AUSTRALIA: COLONIAL LIFE AND SETTLEMENT
The Colonial Secretary's Papers, 1788-1825, from the State Records Authority of
New South Wales
Part 1: Letters sent, 1808-1825
Part 2: Special bundles (topic collections), proclamations, orders and related records, 1789-1825
Part 3: Letters received, 1788-1825
former Minister for the Arts in New South Wales
From the First Fleet in 1788 to the establishment of settlements across eastern Australia (New South Wales then encompassed Tasmania and Queensland as well), this project describes the transformation of Australia from a prison settlement to a new frontier which attracted farmers, businessmen and prospectors.
The Colonial Secretary's Papers are a unique source for information on:
- Conditions on the prison hulks
- Starvation and disease in early Australia
- Control of the convict system
- The relationship of the colony with its distant 'home-land'
- Relations with the aboriginal population
- The exploration and development of new territories
- The environmental impact of new settlement
- Commercial development and trade licensing
- Control of government stores and commodity prices
- The issue of currency and bank regulation
- Public health issues, liquor control and diet
- Labour laws, convict labour and wage rates
- The maintenance of public order
- Mustering troops and militia
- Establishing a new judicial system
The range of subjects covered is not surprising. The Governor was responsible for almost all aspects of the inhabitants' lives and these activities had to be recorded. The Papers take the form of letters sent by the colonial government, memoranda, regulations, proclamations, petitions, reports, returns and letters received. These document the arrival at Botany Bay, the relocation to Sydney, the initial struggles for survival under the governorship of Arthur Philip, the administrations of John Hunter and Philip Gidley King, the open rebellion that broke out during the governorship of William Bligh, and the more settled administrations of Lachlan Macquarie and Thomas Brisbane.
In The Fatal Shore Robert Hughes bemoaned the lack of research into and acceptance of Australia's convict past. The evidence gathered here will open up a fresh wave of research. There are details of clearing gangs, corporal punishment, escapes, executions, the 'female factory', the health of convicts, mitigation of sentences, rations, road parties, ships, solitary confinement, transportation and wages.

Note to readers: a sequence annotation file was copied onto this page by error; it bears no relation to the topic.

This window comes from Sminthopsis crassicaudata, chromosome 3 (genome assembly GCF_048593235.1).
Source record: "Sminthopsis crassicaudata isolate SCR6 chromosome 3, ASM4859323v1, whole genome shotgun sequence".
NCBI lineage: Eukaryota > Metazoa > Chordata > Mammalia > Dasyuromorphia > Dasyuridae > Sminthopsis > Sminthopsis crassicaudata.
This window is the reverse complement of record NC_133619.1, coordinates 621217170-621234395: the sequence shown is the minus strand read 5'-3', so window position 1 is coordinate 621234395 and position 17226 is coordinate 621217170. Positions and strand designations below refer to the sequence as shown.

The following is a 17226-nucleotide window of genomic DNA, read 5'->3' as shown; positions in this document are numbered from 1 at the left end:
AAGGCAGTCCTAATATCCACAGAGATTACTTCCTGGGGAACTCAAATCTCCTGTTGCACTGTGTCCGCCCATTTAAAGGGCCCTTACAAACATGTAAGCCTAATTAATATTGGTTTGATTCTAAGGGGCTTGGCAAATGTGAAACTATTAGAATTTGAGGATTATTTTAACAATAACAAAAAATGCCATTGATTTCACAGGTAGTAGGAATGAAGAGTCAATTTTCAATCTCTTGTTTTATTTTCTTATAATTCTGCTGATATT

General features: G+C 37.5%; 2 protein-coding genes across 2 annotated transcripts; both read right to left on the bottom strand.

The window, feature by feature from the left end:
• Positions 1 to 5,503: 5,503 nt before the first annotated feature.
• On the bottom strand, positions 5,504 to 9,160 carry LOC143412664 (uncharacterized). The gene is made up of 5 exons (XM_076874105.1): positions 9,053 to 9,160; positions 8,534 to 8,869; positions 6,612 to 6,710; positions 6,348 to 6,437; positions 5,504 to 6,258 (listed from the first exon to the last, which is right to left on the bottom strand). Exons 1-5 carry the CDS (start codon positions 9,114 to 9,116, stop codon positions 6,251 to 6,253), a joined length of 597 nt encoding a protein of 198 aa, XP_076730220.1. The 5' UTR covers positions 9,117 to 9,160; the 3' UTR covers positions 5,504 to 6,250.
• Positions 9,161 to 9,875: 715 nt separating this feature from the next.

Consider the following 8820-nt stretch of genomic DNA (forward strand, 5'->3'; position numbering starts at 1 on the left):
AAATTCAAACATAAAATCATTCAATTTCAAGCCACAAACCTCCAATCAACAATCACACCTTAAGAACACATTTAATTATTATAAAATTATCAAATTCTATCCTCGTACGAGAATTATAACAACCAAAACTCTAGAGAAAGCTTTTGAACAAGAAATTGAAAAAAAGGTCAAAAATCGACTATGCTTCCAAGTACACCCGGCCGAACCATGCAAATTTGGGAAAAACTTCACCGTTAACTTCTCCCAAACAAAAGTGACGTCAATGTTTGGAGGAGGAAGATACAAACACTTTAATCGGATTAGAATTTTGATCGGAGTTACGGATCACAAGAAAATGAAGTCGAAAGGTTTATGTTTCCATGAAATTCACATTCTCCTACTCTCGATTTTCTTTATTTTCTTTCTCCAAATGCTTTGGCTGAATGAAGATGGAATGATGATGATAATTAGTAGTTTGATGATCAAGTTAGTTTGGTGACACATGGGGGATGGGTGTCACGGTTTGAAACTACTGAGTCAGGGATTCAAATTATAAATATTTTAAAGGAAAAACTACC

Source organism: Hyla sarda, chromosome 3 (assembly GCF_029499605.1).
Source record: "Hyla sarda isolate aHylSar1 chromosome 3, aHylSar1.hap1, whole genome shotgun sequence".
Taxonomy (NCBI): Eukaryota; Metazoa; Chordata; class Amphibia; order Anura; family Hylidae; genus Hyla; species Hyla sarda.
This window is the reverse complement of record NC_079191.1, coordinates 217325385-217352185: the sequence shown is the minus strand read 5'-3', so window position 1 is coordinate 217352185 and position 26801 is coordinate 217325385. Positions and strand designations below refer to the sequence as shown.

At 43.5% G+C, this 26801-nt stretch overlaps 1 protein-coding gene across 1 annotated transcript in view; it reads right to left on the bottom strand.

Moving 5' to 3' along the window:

There is also much on the development of what has been seen as the biggest social experiment of all time. The social life of the colony is described as well as material on the importance of women for the success and development of the colony.
There is much on the planned and unplanned aspects of urban development in areas such as Parramatta, Liverpool, Newcastle, Sydney and Van Diemen's Land, and scholars may wish to compare this with sources documenting the development of other colonial settlements in Africa, the Americas and Asia.
Part 1 covers the out-letter books or 'letters sent' from the Governor and his principal aide, the Colonial Secretary to others within the colony or to 'foreign parts', which included England and other colonies. The letters date from 1808 to 1825 and tell us much about the way in which the colony perceived itself and the demands that were placed upon it.
Part 2 covers the 'special bundles' of documents, each relating to a particular subject or topic, in many cases reflecting the administrative importance of the matter at the time. Sample topics include:
- The massacre in New Zealand of the crew of the Boyd
- Correspondence with Charles Throsby regarding the discovery of new country and the building of roads
- Medical Comforts shipped in London for the use of convicts
- Returns of cattle and settlers due to receive government stocks
- Minutes regarding orphan institutions
Part 3 comprises the main series of letters received by the colony from Government officials and private individuals, 1788-1825. In addition, this series includes copies of agreements, despatches, general orders, instructions, ordinary regulations, proclamations, memoranda, reports and returns.
The papers also benefit from the existence of a massive web-based index. Every letter and bundle has been analysed, resulting in more than 200,000 searchable entries, including c40,000 names of individuals and c2,600 subjects. Sample subjects include Aborigines, Banks and Banking, Convicts, Distilleries, the East India Company, Employment, Fines and Punishments, Hospitals, Inquests, Kangaroos, Land, Livestock, Manufacturers, Medical Supplies, Merchants, Minerals, Pilots, Potatoes, Religion, Russians, Ships and Shipping, Tolls, Victualling, Whales and Wheat.
The web index is available at:
Col Sec - introduction
Please note that the index refers to reels 6001-6072. These correspond exactly to reels 1-72 of this microfilm publication. References to microfiche in the index are to Memorials and Petitions, which are not included in parts 1-3 of this publication.